While at Target looking for a completely different DVD, I stumbled upon a Warner Bros. four pack of Blaxploitation movies for $10. One of them was Three The Hard Way, so I bought it. I hadn't seen the film in 25 years. The box promised me a widescreeen transfer of the original R-rated print (the VHS was a butchered PG-rated print), but for $2.50 I wasn't expecting Warners to comply. The DVD was so cheaply made it didn't even have a menu with scene selections, but it was widescreen and was also most definitely an R-rated cut.
I'm not going to lie: Three the Hard Way played better in my memory than it did on my screen after a 25 year absence. One improvement that was made by the DVD was putting Ballard's cin-tog back the way he shot it. While it's occasionally too dark in a few night scenes, for the most part it looks fine. Ballard even has a few clever camera tricks up his sleeve, aided and abetted by Super Fly director Gordon Parks Jr. This was the second feature Ballard shot for the younger Parks; the first was a Colorized Bonnie and Clyde knockoff called Thomasine and Bushrod, unseen by me and probably for the best.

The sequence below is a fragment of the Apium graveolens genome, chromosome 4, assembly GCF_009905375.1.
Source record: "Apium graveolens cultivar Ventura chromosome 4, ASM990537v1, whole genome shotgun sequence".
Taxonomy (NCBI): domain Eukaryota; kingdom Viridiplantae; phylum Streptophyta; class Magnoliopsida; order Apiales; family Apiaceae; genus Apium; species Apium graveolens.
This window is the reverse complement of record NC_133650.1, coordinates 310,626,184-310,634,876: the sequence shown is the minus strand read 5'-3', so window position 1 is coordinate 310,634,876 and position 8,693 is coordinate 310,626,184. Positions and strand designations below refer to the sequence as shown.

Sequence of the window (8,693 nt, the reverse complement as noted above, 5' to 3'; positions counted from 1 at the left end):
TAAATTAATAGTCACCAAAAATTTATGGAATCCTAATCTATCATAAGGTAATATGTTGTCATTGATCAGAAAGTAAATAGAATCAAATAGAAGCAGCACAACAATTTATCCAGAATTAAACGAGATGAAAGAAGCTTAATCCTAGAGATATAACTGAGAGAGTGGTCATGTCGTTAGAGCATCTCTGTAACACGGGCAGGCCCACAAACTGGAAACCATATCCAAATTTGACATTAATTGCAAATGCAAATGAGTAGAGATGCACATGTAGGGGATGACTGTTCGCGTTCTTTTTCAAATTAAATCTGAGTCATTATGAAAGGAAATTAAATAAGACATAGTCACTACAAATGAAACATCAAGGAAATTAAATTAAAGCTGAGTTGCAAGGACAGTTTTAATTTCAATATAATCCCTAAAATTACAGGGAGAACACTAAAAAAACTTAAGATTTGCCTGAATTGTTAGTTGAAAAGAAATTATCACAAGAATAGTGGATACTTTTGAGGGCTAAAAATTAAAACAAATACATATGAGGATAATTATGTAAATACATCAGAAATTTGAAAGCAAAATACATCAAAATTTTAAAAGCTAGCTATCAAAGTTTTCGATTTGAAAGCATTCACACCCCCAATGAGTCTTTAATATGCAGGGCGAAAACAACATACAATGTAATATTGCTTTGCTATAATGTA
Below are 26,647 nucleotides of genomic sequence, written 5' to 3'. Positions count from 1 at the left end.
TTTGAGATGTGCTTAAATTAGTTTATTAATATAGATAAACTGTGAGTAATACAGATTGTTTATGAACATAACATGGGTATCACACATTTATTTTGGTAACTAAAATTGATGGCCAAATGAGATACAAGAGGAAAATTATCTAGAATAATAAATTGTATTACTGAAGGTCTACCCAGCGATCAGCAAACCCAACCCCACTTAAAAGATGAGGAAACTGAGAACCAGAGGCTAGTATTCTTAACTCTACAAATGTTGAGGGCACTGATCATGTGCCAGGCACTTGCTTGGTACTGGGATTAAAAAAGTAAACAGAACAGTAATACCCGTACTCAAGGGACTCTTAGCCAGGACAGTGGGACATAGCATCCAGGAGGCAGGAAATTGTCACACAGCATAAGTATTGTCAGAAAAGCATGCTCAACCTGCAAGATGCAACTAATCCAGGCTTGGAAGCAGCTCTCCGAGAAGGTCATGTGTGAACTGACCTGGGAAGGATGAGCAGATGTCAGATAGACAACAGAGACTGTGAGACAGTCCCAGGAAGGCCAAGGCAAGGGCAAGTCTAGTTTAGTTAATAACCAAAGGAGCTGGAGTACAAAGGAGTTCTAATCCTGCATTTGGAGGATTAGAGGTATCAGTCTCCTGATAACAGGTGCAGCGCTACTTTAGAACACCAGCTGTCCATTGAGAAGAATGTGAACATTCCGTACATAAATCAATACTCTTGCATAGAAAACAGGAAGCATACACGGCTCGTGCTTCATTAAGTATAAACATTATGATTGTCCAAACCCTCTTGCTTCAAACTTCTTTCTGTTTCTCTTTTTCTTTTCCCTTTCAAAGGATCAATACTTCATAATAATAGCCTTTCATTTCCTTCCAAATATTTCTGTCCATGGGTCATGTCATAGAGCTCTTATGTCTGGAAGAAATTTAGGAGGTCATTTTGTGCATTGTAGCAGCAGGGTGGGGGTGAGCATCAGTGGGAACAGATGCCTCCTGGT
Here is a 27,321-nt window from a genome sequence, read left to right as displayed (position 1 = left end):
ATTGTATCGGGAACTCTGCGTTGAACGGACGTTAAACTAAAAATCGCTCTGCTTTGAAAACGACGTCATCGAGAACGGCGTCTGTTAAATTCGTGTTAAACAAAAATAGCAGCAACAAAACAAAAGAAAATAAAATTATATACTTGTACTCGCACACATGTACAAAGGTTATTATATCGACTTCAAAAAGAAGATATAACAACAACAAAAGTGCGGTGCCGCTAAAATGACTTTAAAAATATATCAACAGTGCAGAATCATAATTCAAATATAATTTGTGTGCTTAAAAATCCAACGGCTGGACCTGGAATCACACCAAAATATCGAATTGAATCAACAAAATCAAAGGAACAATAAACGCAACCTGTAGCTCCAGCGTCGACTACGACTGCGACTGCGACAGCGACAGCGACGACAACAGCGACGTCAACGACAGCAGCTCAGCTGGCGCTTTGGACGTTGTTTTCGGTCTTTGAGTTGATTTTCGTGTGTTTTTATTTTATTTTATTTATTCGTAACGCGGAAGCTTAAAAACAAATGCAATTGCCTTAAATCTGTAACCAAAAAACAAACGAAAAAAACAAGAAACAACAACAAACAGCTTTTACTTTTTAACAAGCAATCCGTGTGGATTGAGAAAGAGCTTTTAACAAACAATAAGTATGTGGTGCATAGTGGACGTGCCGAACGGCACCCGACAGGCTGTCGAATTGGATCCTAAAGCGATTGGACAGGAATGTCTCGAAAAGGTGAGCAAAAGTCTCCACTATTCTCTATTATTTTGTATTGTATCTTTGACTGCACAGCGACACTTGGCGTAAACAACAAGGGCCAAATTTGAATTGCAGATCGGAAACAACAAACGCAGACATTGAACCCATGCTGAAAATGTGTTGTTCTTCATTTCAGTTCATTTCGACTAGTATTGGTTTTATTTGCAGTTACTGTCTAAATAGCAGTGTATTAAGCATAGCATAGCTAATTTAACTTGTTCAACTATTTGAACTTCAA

Three the Hard Way was a big deal upon release in 1974 because it brought together three Blaxploitation stars. Jim Kelly, the kung-fu hero fresh off Enter the Dragon, Jim Brown, the gridiron legend turned movie star and Fred Williamson, star of Black Caesar and one year away from producing and directing his own features. This was like the Black version of Sly Stallone's upcoming all-80's action stars feature, The Expendables. I remember going to see it at the Pix Theater in Jersey City on a double bill with, I kid you not, some Zorro movie.